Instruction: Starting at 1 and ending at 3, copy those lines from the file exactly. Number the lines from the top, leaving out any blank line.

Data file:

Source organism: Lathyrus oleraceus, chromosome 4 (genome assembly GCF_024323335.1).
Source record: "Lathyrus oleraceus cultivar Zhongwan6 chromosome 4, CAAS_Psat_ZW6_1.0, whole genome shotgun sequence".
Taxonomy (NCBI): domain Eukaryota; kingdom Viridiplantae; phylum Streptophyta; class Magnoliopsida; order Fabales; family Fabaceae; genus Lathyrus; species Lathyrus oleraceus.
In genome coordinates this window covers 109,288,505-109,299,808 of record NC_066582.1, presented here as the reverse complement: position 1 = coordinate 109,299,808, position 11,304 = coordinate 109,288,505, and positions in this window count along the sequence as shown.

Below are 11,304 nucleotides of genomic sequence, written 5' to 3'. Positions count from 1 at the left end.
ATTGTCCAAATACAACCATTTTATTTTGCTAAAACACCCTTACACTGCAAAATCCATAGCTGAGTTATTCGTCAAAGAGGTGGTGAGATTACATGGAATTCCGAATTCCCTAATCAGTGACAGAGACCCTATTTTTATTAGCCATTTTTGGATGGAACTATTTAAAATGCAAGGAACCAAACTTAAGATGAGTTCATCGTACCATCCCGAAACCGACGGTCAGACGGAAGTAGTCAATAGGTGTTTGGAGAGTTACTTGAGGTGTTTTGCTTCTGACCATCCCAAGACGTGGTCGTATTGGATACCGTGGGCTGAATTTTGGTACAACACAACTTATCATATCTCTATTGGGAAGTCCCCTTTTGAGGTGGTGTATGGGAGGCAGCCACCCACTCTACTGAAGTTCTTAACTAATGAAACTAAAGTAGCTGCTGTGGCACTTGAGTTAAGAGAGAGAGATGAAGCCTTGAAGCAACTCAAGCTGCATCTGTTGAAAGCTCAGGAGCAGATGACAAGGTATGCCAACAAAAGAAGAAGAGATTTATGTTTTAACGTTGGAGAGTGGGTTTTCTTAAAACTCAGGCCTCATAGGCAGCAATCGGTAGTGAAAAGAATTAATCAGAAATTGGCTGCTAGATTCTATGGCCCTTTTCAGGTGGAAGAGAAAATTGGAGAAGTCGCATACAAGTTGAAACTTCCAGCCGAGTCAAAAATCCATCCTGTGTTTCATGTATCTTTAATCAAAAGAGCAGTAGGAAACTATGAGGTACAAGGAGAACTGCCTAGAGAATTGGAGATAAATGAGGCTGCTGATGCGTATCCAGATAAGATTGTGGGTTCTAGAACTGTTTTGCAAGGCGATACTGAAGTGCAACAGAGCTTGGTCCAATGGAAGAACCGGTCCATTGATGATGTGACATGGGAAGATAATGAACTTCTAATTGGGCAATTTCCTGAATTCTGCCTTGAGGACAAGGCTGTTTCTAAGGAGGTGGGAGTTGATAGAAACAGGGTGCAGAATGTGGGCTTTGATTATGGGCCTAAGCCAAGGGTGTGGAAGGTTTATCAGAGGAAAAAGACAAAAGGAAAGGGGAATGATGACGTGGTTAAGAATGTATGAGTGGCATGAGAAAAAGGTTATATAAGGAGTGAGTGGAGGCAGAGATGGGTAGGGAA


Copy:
Source organism: Lathyrus oleraceus, chromosome 4 (genome assembly GCF_024323335.1).
Source record: "Lathyrus oleraceus cultivar Zhongwan6 chromosome 4, CAAS_Psat_ZW6_1.0, whole genome shotgun sequence".
Taxonomy (NCBI): domain Eukaryota; kingdom Viridiplantae; phylum Streptophyta; class Magnoliopsida; order Fabales; family Fabaceae; genus Lathyrus; species Lathyrus oleraceus.